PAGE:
Figure 17. Multipoint heave gauge data obtained during second phaseof pile driving.

The excess pore pressures recorded during the second phase of pile driving are presented in figure 17. The six gauges shown in figure 18 correspond to three pairs (55894–55895, 55896–55897, and 55898–55899) located adjacent to DMP-102, DMP-103, and DMP-104, respectively. There was an increase in the excess pore pressures throughout the pile driving, with maximum values ranging from 0.6 to 12.8 m of head with an average of 5.9 m. The greatest head was measured in VWPZ-55896 at a location nearest DMP-103. These data suggest that the wick drains were not effective in dissipating all excess pore pressures generated during pile driving.

Figure 18. Graph. Pore pressure data obtained during second phase of pile driving. The x axis of this graph is the date and ranges from June 28, 1995, to August 23, 1995. The y axis is excess pore pressure head in meters and ranges from minus 2 to plus 16. Six lines connecting six sets of data points are plotted on the graph, one each for gauges 55894 through 55899. The plots begin at an excess pore pressure head of zero meters on July 11, 1995. The plots then diverge, but generally increase until the final data points on August 17, 1995. On that date, the final data points range from a low excess pore pressure head of approximately 0.6 meters for gauge 55899 to a high excess pore pressure head of approximately 12.8 meters for gauge 55897.
Figure 18. Pore pressure data obtained during second phase of pile driving.

The inclinometer data that were obtained adjacent to the building are shown in figure 19. These data showed increasing lateral movement in the direction of the building during pile driving. The maximum net lateral deformations were relatively constant with depth within the upper 30 m of the profile. A maximum deformation of approximately 6 cm was recorded at a depth of approximately 34 m. Similar to the vertical deformations, the lateral deformations decreased sharply below this depth to zero at the bedrock depth. These data suggest that the lateral deformations are of the same magnitude and behavior as the vertical deformations.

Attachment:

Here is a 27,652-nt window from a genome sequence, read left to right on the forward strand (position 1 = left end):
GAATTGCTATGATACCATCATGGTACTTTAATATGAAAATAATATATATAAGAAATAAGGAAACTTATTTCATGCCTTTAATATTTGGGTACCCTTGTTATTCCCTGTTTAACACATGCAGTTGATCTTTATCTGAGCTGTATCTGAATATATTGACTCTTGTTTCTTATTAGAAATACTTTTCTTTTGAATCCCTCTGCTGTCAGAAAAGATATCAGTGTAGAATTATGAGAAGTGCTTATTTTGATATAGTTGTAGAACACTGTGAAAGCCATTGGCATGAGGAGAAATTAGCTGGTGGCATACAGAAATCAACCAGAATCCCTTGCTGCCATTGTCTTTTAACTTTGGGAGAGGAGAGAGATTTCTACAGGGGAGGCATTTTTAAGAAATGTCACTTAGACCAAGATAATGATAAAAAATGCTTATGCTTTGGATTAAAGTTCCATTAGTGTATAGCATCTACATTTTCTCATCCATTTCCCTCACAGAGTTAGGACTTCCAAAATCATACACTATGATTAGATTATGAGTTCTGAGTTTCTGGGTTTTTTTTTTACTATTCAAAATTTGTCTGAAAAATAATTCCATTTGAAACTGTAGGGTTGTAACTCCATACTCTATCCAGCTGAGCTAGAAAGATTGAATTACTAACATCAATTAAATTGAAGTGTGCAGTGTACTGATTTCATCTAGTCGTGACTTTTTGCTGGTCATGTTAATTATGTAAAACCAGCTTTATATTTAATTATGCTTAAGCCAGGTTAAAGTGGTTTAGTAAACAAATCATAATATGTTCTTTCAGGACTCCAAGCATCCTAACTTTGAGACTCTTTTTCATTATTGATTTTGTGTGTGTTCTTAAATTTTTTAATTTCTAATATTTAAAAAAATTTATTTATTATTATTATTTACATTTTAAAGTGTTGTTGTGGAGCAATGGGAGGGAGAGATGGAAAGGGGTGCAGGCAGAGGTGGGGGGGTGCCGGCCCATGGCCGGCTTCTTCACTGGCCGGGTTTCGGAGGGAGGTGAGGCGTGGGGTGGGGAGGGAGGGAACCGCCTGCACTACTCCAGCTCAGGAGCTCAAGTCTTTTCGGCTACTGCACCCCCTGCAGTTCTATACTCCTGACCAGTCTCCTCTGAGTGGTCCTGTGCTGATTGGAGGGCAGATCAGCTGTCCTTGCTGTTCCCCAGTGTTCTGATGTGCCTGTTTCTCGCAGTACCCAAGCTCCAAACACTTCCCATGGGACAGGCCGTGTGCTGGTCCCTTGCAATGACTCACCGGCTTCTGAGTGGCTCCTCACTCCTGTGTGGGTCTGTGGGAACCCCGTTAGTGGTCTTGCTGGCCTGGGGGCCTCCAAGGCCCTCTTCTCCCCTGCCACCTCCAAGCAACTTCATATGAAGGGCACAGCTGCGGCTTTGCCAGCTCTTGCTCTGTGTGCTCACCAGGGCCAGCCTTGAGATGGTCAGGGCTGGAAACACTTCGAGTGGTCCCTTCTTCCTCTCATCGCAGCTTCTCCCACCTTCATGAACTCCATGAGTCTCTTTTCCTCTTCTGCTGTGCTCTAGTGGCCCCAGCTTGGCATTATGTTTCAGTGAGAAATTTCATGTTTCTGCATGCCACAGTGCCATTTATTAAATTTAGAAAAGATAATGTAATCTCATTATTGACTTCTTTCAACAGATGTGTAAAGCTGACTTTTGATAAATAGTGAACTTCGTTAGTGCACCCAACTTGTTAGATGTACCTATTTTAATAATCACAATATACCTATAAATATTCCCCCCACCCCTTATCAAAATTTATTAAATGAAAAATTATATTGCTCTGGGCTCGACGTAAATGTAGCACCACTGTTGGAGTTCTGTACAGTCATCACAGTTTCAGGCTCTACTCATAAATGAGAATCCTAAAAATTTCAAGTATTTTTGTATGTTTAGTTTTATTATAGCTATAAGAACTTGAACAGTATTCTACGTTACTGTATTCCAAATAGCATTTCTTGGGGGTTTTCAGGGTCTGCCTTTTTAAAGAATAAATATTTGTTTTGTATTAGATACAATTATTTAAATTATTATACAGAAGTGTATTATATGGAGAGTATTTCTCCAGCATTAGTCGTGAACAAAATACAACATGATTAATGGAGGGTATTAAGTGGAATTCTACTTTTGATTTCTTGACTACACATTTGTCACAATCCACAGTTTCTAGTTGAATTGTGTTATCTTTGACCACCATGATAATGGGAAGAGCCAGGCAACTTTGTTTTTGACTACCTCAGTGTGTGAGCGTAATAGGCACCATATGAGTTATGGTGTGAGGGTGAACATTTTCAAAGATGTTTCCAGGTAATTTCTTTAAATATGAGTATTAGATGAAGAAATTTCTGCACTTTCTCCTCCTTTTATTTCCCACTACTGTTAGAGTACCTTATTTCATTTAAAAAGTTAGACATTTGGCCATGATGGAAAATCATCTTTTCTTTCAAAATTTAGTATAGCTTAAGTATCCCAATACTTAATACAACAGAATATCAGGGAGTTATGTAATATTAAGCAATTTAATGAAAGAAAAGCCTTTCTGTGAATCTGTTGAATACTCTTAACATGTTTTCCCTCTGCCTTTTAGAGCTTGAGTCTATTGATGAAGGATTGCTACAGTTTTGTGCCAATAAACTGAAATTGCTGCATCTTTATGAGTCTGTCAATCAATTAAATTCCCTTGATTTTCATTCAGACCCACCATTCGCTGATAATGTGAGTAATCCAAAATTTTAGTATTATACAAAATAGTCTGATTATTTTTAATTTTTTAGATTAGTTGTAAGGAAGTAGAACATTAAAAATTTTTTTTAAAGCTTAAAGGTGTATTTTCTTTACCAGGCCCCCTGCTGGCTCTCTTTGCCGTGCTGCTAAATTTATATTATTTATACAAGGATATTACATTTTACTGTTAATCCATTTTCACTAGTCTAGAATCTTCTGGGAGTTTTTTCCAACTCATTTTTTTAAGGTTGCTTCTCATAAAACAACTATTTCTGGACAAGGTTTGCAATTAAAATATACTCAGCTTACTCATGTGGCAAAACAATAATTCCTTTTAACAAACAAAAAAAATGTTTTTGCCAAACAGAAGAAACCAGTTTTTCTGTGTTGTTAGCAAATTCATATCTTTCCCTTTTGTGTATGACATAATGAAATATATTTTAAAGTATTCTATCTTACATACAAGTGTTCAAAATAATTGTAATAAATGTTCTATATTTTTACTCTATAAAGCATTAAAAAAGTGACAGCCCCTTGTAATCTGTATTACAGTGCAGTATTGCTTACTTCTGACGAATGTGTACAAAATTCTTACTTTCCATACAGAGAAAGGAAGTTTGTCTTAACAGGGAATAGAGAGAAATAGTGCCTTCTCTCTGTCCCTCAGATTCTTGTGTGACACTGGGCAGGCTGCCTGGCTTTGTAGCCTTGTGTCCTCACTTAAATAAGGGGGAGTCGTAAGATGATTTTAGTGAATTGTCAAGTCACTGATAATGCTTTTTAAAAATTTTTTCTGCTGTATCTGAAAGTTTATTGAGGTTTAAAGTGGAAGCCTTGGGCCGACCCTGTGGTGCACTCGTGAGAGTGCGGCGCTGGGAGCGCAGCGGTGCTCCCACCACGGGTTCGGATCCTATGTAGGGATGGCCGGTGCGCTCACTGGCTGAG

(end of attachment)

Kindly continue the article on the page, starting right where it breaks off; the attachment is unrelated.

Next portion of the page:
Figure 19. Graph. Inclinometer data obtained during second phase of pile driving. This figure consists of a graph of data points and connecting lines, and an adjacent bar chart. The x axis of the graph is lateral deformation in centimeters and ranges from zero to 7. The y axis is depth in meters and descends from zero to 60. Three lines are plotted on the graph, one plot each for data collected on August 12, 16, and 18, 1995. The three plots begin at a lateral deformation of approximately zero centimeters at a depth of approximately 50 meters. The three plots then curve to the right and upward, each reaching a maximum lateral deformation at a depth of approximately 34 meters. The maximum deformations are: approximately 3.2 centimeters for the August 12 plot, approximately 4.6 centimeters for the August 16 plot, and approximately 6.0 centimeters for the August 18 plot. From a depth of approximately 34 meters to the surface, each plot curves in an irregular fashion to the left. The lateral deformations at a depth of zero meters are: approximately 2.2 centimeters for the August 12 plot, approximately 2.5 centimeters for the August 16 plot, and approximately 3.2 centimeters for the August 18 plot. The bar chart adjacent to the graph gives the depths of five layers of soil. The layers and depths are: fill, zero to 6 meters; silt and sand, 6 to 10 meters; marine clay, 10 to 44 meters; glacial soils, 44 to 50 meters; and bedrock, 50 to 60 meters.bar chart: fill, silt and sand, marine clay, glacial soils, bedrock